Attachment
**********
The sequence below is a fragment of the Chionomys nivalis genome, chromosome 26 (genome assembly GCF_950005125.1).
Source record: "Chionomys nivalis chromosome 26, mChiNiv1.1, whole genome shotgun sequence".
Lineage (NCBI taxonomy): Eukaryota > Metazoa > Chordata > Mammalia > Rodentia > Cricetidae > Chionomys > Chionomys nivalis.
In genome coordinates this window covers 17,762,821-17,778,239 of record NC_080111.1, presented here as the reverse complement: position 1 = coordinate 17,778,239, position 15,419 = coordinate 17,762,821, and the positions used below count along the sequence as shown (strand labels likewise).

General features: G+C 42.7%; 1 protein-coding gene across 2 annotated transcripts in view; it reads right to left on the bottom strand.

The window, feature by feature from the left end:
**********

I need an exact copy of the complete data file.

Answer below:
The sequence below is a fragment of the Chionomys nivalis genome, chromosome 26 (genome assembly GCF_950005125.1).
Source record: "Chionomys nivalis chromosome 26, mChiNiv1.1, whole genome shotgun sequence".
Lineage (NCBI taxonomy): Eukaryota > Metazoa > Chordata > Mammalia > Rodentia > Cricetidae > Chionomys > Chionomys nivalis.
In genome coordinates this window covers 17,762,821-17,778,239 of record NC_080111.1, presented here as the reverse complement: position 1 = coordinate 17,778,239, position 15,419 = coordinate 17,762,821, and the positions used below count along the sequence as shown (strand labels likewise).

General features: G+C 42.7%; 1 protein-coding gene across 2 annotated transcripts in view; it reads right to left on the bottom strand.

The window, feature by feature from the left end: